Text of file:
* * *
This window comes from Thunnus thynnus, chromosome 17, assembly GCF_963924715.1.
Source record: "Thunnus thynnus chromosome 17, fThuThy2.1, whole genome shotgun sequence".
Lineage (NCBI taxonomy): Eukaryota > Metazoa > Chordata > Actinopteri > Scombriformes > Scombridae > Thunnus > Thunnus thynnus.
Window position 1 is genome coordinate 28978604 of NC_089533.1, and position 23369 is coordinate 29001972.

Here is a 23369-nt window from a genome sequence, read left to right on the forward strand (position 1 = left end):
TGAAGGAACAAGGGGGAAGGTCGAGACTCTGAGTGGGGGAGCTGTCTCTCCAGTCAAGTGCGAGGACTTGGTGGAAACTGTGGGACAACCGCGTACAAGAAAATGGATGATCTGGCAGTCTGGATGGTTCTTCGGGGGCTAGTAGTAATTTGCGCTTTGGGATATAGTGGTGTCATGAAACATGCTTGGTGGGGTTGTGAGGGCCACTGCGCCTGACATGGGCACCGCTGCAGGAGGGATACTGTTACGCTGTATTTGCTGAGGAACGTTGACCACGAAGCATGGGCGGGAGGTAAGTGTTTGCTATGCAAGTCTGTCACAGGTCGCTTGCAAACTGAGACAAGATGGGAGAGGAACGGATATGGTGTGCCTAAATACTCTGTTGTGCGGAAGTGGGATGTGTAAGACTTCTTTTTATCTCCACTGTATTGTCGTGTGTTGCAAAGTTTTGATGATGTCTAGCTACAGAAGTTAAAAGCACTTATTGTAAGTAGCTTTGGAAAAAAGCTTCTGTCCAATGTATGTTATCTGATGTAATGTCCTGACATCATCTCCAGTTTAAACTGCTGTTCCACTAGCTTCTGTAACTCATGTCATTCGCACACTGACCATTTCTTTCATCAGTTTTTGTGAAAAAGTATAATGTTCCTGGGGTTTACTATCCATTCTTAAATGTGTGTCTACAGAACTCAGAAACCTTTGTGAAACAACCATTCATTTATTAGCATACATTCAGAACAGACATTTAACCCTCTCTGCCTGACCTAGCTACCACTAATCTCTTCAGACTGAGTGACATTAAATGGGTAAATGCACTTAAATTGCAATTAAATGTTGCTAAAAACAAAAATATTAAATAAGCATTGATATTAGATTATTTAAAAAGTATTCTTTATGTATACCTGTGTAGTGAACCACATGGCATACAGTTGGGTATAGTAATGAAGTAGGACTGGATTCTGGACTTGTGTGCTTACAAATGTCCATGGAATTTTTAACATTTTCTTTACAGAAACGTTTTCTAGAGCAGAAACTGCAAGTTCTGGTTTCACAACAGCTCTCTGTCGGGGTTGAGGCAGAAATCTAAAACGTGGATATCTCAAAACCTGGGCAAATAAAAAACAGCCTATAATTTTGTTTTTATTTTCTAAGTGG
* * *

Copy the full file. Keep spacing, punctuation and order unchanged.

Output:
This window comes from Thunnus thynnus, chromosome 17, assembly GCF_963924715.1.
Source record: "Thunnus thynnus chromosome 17, fThuThy2.1, whole genome shotgun sequence".
Lineage (NCBI taxonomy): Eukaryota > Metazoa > Chordata > Actinopteri > Scombriformes > Scombridae > Thunnus > Thunnus thynnus.
Window position 1 is genome coordinate 28978604 of NC_089533.1, and position 23369 is coordinate 29001972.

Here is a 23369-nt window from a genome sequence, read left to right on the forward strand (position 1 = left end):
TGAAGGAACAAGGGGGAAGGTCGAGACTCTGAGTGGGGGAGCTGTCTCTCCAGTCAAGTGCGAGGACTTGGTGGAAACTGTGGGACAACCGCGTACAAGAAAATGGATGATCTGGCAGTCTGGATGGTTCTTCGGGGGCTAGTAGTAATTTGCGCTTTGGGATATAGTGGTGTCATGAAACATGCTTGGTGGGGTTGTGAGGGCCACTGCGCCTGACATGGGCACCGCTGCAGGAGGGATACTGTTACGCTGTATTTGCTGAGGAACGTTGACCACGAAGCATGGGCGGGAGGTAAGTGTTTGCTATGCAAGTCTGTCACAGGTCGCTTGCAAACTGAGACAAGATGGGAGAGGAACGGATATGGTGTGCCTAAATACTCTGTTGTGCGGAAGTGGGATGTGTAAGACTTCTTTTTATCTCCACTGTATTGTCGTGTGTTGCAAAGTTTTGATGATGTCTAGCTACAGAAGTTAAAAGCACTTATTGTAAGTAGCTTTGGAAAAAAGCTTCTGTCCAATGTATGTTATCTGATGTAATGTCCTGACATCATCTCCAGTTTAAACTGCTGTTCCACTAGCTTCTGTAACTCATGTCATTCGCACACTGACCATTTCTTTCATCAGTTTTTGTGAAAAAGTATAATGTTCCTGGGGTTTACTATCCATTCTTAAATGTGTGTCTACAGAACTCAGAAACCTTTGTGAAACAACCATTCATTTATTAGCATACATTCAGAACAGACATTTAACCCTCTCTGCCTGACCTAGCTACCACTAATCTCTTCAGACTGAGTGACATTAAATGGGTAAATGCACTTAAATTGCAATTAAATGTTGCTAAAAACAAAAATATTAAATAAGCATTGATATTAGATTATTTAAAAAGTATTCTTTATGTATACCTGTGTAGTGAACCACATGGCATACAGTTGGGTATAGTAATGAAGTAGGACTGGATTCTGGACTTGTGTGCTTACAAATGTCCATGGAATTTTTAACATTTTCTTTACAGAAACGTTTTCTAGAGCAGAAACTGCAAGTTCTGGTTTCACAACAGCTCTCTGTCGGGGTTGAGGCAGAAATCTAAAACGTGGATATCTCAAAACCTGGGCAAATAAAAAACAGCCTATAATTTTGTTTTTATTTTCTAAGTGG